Who Hears in Shakespeare?
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Who Hears in Shakespeare?

Shakespeare’s Auditory World, Stage and Screen
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ISBN-13:
9781611474756
Seiten:
313
Autor:
Laury Magnus
eBook Typ:
PDF
Kopierschutz:
Adobe DRM [Hard-DRM]
Sprache:
Englisch
Beschreibung:

This volume examines the ways in which Shakespeare’s plays are designed for hearers as well as spectators and shows how Shakespeare’s stagecraft, actualized both on stage and screen, revolves around various hearing conventions such as soliloquies, asides, eavesdropping, overhearing, and stage whispers. In short, Who Hears in Shakespeare? enunciates Shakespeare’s nuanced, powerful stagecraft of hearing.
This volume, examining the ways in which Shakespeare’s plays are designed for hearers as well as spectators, has been prompted by recent explorations of the auditory dimension of early modern drama by such scholars as Andrew Gurr, Bruce Smith, and James Hirsh. To look at the dynamics of hearing in Shakespeare’s plays involves a paradigm shift that changes how we understand virtually everything about them, from the architecture of the buildings, to playing spaces, to blocking, and to larger interpretative issues, including our understanding of character based on players’ responses to what they hear, mishear, or refuse to hear. Who Hears in Shakespeare? Auditory Worlds on Stageand Screen is comprised of three sections on Shakespeare’s texts and performance history: “The Poetics of Hearing and the Early Modern Stage”; “Metahearing: Hearing, Knowing, and Audiences, Onstage and Off”; and “Transhearing: Hearing, Whispering, Overhearing, and Eavesdropping in Film and Other Media.”

Chapters by noted scholars explore the complex reactions and interactions of onstage and offstage audiences and show how Shakespearean stagecraft, actualized on stage and adapted on screen, revolves around various situations and conventions of hearing—soliloquies,, asides, avesdropping, overhearing, and stage whispers. In short, Who Hears in Shakespeare? enunciates Shakespeare’s nuanced, powerful stagecraft of hearing. The volume ends with Stephen Booth’s afterword, his inspiring meditation on hearing that considers Shakespearean “audiences” and their responses to what they hear—or don’t hear—in Shakespeare’s plays.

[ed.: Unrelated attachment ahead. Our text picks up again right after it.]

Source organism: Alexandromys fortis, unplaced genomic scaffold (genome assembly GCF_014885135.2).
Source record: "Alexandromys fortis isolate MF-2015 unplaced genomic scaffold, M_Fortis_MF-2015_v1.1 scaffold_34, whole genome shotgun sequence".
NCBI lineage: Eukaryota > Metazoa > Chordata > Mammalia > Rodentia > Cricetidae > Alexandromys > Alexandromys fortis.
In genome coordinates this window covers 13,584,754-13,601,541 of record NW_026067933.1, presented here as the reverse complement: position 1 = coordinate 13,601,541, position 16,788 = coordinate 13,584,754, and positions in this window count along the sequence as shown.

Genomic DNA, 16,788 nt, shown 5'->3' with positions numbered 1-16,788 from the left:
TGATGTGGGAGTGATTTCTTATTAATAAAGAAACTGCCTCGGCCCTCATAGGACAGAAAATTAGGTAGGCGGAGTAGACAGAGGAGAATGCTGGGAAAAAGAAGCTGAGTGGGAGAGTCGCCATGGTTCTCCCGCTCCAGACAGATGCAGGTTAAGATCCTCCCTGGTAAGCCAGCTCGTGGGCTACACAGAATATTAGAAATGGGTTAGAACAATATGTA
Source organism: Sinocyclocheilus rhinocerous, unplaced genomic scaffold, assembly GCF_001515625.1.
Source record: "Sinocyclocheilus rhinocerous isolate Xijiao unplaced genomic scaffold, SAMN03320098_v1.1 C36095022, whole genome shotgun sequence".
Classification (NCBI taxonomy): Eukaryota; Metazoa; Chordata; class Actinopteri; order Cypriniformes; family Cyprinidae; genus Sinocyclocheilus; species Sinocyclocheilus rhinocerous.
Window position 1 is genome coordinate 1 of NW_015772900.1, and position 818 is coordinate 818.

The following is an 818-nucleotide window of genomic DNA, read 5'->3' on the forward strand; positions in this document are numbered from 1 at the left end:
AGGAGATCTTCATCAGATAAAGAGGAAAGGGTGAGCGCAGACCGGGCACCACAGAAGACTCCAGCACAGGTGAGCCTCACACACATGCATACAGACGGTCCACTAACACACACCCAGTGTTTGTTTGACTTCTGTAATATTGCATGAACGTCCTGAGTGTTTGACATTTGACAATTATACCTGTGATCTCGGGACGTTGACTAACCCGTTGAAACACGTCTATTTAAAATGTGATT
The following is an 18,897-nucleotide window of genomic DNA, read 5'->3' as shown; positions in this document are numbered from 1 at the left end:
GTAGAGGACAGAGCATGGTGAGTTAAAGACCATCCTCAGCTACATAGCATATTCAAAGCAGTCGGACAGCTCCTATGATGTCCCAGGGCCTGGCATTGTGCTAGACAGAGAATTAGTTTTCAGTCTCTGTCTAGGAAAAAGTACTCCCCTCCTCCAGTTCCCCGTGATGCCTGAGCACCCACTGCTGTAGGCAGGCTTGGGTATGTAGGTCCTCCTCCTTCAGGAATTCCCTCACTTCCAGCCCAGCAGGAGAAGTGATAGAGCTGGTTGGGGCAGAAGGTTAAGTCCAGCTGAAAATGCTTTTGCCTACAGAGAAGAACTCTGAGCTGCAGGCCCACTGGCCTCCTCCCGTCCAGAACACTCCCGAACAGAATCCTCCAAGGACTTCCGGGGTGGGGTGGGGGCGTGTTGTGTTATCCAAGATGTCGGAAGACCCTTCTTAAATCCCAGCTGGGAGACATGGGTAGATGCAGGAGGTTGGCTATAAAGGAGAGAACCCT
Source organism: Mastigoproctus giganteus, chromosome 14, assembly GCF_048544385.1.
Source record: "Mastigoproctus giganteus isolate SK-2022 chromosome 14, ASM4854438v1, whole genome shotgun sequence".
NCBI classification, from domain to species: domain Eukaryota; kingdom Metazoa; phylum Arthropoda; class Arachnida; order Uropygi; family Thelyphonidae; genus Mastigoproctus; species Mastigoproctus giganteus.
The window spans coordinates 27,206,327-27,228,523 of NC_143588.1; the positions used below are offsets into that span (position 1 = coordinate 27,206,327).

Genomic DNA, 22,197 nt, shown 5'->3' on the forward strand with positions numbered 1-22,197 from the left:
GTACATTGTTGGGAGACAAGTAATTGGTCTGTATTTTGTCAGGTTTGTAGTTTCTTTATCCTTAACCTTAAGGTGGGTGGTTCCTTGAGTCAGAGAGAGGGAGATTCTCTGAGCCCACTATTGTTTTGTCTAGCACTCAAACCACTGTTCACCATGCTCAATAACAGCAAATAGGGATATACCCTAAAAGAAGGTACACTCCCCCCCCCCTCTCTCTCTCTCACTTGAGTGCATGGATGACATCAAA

Introduction by Laury Magnus and Walter W. Cannon
Part I. The Poetics of Hearing and the Early Modern Stage
Chapter 1: Why Was the Globe Round? by Andrew Gurr
Chapter 2: Guarded, Unguarded, and Unguardable Speech in late Renaissance Drama by James Chapter 3: Hearing Complexity: Speech, Reticence, and the Construction of Character by Walter . Cannon
Chapter 4: “if this be worth your hearing”: Theorizing Gossip on Shakespeare’s Stage by Jennifer Holl
Part II. Metahearing: Hearing, Knowing, and Audiences, Onstage and Off
Chapter 5: Mimetic Hearing and Meta-hearing in Hamlet by Laury Magnus
Chapter 6: Hearing and Overhearing in The Tempest by David Bevington
Chapter 7: Asides and Multiple Audiences in The Merchant of Venice by Anthony Burton
Chapter 8: “And Now Behold the Meaning”: Audience, Interpretation, and Translation in All’s Well That Ends Well and Henry V by Kathleen Kalpin Smith
Chapter 9: Hearing Power in Measure for Measure by Bernice W. Kliman,
Chapter 10: “Hark, a word in your ear”: Whispers, Asides, and Interpretation in Troilus and Cressida by Nova Myhill
Part III. Transhearing: Hearing, Overhearing, Whispering, and Eavesdropping in Film and Other Media
Chapter 11: “Mutes or Audience to this Act”: Eavesdroppers in Branagh’s Shakespeare Films by Philippa Sheppard
Chapter 12: Overhearing Malvolio for Pleasure or Pity: The Letter Scene and the Dark House Scene in Twelfth Night on Stage and Screen by Gayle Gaski
Chapter 13: “But Mark His Gesture”: Hearing and Seeing in Othello’s Eavesdropping Scene by Erin Minear
Afterword: Who Doesn’t Listen in Shakespeare? by Stephen Booth